I am also amazed at how quickly change can be incorporated in one generation. My parents-in-law grew up with the Old Ways but seemingly embraced all the New Ways that came along--pesticides, TV, central heat and air, county water, and freezers in the garage of a ranch-style house. Their children grew up pretty much the same way I did in a city far away--at least in terms of technology and conveniences.
Nowadays, a growing number of people are talking about, writing about, and trying to bring back some of the Old Ways, especially those used for food. There is much nostalgia for time honored practices that are harder for us in the short term but better for the environment in the long run. Interestingly enough, I have never heard my parents-in-law wax misty over the good old days. They have never spoken of porch-dried apples as being so sublime that they really should go back to doing that again. They garden every year, but have no snobbish complaints about store bought winter tomatoes. Their freezers are full of their own beef and local pork, but the pantry is full of convenience products.
All those contradictions remind me that industrialization occurred for a reason and in a time of innocence. At the time, cheaper and/or easier must have seemed indubitably better, since no one could guess at the unintended consequences. Maybe the developments that the cognoscenti of today decry as damaging and which my in-laws have taken to without trouble were, back then, a relief from the fluctuations of weather and insects or the deprivations of seasonality or the annoyance of hot, sweaty work. Hindsight may have revealed nature-besting efforts as self-defeating in the long run, but they didn't know that then.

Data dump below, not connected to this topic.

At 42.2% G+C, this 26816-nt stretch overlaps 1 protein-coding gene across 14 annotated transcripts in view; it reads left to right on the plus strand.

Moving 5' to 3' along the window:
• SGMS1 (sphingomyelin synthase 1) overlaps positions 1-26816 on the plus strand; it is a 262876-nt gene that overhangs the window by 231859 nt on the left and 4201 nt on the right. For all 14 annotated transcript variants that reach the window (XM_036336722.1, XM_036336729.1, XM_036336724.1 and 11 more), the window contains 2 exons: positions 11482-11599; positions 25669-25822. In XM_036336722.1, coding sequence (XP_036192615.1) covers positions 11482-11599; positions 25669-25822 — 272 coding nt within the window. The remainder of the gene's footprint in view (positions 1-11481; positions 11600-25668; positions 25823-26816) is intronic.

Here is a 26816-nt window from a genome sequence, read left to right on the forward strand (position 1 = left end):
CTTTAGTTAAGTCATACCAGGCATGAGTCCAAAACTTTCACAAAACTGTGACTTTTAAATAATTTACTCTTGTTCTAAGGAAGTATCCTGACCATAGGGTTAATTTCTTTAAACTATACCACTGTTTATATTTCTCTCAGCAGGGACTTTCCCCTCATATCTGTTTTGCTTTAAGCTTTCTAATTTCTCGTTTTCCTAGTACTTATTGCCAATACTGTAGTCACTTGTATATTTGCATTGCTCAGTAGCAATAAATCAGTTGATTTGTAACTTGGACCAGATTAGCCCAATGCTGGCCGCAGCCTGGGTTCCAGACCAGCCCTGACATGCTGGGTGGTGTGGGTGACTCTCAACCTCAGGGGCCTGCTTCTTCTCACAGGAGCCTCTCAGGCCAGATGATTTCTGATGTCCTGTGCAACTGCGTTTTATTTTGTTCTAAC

The point here is to avoid judgment of people in whose shoes I have never walked. Fifty years ago there was a lot even the experts didn't know. Fifty years from now it will be the same. We are always doing the best we can with what we have. Being nostalgic for hard work or patience I've never had to endure is just a little patronizing.
Don't get me wrong. I'm all for biologically sound farming methods, seasonal produce, minimally processed food, and reduction of resource pillage--all the latest thinking on sustainability. I'm a product of my time, too. I just want to be respectful of opposing beliefs (especially while I'm living with them), even as I try to live by my own. I want to be enlightened, but not smug. Change can sink in fast and become, we think, the only way to do things, but there's always more enlightenment coming. The apparently benighted have reasons for their ways, whether still valid or not. Those reasons must be respected before they can ever be affected, not that changing family is even my job at all.
Besides, even while my parents-in-law live happily with modern ways and products that I want no part of (pesticides in the garden, store bought white bread, etc), they keep some things on which we can agree. Like a loving spirit and Dad's hams hanging in the meat house. Those are pretty good common ground.